Yes, the former Wednesday Mini Book Review is now on Friday. Who knows where we'll find it next? An archive of past Hit and Run mini book reviews.
Reading Comics: How Graphic Novels Work and What They Mean, by Douglas Wolk (Da Capo, 2007). Douglas Wolk's new book does for comics what New Yorker critic Pauline Kael did for film. That is, provide an extended defense of a sometimes derided pop art form and deliver detailed specific criticism of some of its more interesting works. To some, the attempt to reframe comics—often thought of as childish junk—as a respectable art will bring to mind a New Yorker cartoon that Wolk himself references: "Now I have to pretend to like graphic novels too?"
Even if your interest in comics arises from a weary desire to stay au courant, Wolk's book will prove painlessly entertaining. He's no highbrow aesthete who thinks only the likes of, say, Art Spiegelman's Maus, a Pulitzer-winning graphic novel about the Holocaust (in which Jews are portrayed as mice, Nazis as cats) are worthy of attention.
He dedicates chapters to creators such as Spiegelman, Charles Burns (Black Hole), and Chris Ware (Jimmy Corrigan, The Smartest Boy on Earth). All three of them are published by respectable literary New York trade houses. But he also writes chapters on such seemingly lowbrow subject matter as Steve Ditko (the artist who co-created Spider-Man), and Marvel Comics' cosmic '70s superhero Warlock. He loves not only comics that are clearly respectable and arty, but also those he admits are "cheap and vulgar and exciting."
In attempting to define what comics do and how they do it, he concludes that the art of cartooning is "a metaphor for the subjectivity of perception," but that's as hoity-toity as he gets. Readers will breathe a sigh of relief when Wolk tells us in the first sentence of chapter two that "the comics form has a long and distinguished history, and I would like to propose temporarily ignoring a lot of it."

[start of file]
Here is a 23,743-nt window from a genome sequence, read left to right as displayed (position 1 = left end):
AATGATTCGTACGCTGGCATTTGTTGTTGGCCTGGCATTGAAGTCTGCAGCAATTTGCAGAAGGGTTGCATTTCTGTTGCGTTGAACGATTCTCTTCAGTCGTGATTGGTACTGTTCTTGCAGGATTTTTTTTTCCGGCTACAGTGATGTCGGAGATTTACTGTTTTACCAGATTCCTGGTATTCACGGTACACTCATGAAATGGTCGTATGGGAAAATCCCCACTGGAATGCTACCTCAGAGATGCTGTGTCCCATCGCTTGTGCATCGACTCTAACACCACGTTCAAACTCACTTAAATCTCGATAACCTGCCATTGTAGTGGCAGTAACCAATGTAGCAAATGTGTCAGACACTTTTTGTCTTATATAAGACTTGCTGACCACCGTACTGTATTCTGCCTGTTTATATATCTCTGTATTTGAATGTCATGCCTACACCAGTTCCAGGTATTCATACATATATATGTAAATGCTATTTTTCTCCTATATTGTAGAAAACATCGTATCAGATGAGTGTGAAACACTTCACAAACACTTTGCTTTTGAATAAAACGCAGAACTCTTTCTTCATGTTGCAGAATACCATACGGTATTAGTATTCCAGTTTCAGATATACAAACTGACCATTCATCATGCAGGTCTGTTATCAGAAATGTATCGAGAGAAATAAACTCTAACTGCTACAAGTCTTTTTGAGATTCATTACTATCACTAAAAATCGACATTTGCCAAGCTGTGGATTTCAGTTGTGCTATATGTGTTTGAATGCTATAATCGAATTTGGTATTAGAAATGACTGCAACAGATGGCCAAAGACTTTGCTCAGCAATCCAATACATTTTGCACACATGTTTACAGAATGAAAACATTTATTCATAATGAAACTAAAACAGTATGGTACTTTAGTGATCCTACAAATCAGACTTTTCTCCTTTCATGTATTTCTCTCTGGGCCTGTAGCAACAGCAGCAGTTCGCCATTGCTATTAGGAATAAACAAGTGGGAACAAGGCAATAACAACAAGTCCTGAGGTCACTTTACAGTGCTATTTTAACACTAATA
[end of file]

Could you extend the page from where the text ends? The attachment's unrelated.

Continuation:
Freed of any burden to trace comics history back to the Bayeux Tapestry, Wolk wittily and perceptively examines the modern comics scene's many sides, the peculiar fan culture surrounding it, and gives detailed analyses of a wide-ranging sample of specific comic works.
While he's a confirmed comics geek (one hilarious sequence recounts how he fooled and infuriated fellow geeks on a comics website by writing knowing reviews of some awful comics in the voice of a young woman supposedly new to the field), he's not afraid to step boldly off the fan reservation. He says of Will Eisner, venerated as the father of the graphic novel (the putting-on-airs term for extended, serious comic book narratives) that "his ironies are cheap and his attempts at profundity aren't very deep at all."
While those fresh to comics can enjoy the book, those already enmeshed in comics fandom will love it—even if only for the pleasurable arguments it will generate. This book has the wide-ranging virtues of its subject: it's fun and feisty, smart and subjective, able to guide readers into the most absurd cosmic hugger-mugger and into shadowy recesses of the human heart—remaining breezily entertaining all the while.